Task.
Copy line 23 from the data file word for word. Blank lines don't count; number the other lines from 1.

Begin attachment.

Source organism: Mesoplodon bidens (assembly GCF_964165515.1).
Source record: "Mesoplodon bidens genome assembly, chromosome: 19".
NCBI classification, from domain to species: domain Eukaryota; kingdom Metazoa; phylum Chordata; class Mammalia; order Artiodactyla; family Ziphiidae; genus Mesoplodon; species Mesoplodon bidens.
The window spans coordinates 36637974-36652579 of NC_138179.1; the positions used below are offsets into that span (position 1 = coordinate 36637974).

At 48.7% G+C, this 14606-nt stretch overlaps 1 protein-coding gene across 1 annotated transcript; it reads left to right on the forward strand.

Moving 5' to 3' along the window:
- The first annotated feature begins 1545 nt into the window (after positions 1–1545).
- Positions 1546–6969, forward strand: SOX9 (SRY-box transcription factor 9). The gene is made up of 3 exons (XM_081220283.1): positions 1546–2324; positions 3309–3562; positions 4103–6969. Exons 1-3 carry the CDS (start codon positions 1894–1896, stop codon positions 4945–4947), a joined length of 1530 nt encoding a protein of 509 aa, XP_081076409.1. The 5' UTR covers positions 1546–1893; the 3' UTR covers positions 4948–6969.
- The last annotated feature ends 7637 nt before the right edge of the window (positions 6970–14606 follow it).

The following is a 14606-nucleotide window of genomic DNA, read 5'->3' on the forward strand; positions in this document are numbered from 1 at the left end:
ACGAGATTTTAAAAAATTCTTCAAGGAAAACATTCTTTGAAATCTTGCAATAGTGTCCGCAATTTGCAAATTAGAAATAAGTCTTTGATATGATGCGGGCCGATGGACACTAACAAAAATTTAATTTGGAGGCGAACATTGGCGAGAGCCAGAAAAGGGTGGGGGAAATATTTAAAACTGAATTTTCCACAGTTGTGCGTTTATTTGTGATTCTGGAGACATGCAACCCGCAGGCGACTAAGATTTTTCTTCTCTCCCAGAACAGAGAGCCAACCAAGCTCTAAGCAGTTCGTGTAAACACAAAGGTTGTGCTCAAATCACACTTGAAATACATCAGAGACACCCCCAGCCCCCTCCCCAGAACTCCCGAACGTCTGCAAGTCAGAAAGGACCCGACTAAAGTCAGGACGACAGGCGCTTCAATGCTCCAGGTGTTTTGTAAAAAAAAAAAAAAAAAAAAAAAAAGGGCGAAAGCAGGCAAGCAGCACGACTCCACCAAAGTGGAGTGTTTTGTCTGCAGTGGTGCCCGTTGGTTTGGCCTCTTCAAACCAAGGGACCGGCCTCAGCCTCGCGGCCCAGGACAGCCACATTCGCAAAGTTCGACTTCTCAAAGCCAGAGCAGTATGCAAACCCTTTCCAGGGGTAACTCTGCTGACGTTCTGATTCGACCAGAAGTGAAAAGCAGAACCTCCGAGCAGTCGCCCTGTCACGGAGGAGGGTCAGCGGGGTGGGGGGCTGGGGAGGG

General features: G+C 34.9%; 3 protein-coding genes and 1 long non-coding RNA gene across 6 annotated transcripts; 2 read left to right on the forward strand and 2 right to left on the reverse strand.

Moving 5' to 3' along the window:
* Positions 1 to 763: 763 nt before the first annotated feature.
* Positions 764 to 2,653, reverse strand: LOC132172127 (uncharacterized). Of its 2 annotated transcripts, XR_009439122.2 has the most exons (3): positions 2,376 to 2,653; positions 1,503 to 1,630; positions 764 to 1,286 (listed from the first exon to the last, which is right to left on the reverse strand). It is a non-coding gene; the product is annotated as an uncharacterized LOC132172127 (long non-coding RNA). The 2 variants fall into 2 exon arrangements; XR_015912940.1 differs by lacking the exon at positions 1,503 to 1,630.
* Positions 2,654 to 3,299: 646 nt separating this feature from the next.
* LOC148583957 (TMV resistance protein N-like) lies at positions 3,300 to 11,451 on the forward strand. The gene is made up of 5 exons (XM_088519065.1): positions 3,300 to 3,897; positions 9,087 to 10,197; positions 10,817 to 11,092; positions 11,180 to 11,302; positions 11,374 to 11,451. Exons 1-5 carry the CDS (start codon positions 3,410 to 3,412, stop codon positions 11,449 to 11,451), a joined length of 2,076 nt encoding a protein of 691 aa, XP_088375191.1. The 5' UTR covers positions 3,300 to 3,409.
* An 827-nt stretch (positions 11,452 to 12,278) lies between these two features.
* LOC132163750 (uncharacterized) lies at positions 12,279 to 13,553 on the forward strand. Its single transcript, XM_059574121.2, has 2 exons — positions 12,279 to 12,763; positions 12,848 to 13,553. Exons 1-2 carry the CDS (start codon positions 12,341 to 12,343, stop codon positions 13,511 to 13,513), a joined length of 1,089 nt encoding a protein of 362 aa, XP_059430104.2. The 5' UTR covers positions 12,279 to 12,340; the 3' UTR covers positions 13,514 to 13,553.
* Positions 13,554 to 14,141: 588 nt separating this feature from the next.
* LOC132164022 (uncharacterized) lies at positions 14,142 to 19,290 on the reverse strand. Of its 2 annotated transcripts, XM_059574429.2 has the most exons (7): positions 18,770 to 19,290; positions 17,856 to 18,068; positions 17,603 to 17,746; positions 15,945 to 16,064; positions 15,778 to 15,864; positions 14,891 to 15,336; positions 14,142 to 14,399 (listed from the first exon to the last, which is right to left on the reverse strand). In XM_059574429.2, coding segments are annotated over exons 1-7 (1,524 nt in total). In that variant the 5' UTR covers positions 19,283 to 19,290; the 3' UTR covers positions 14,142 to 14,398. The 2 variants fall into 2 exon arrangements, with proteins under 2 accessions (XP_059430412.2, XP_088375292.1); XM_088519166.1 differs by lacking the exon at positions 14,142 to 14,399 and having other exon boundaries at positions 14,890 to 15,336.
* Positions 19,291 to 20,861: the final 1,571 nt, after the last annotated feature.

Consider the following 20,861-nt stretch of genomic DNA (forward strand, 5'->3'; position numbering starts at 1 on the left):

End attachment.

Consider the following 20,861-nt stretch of genomic DNA (forward strand, 5'->3'; position numbering starts at 1 on the left):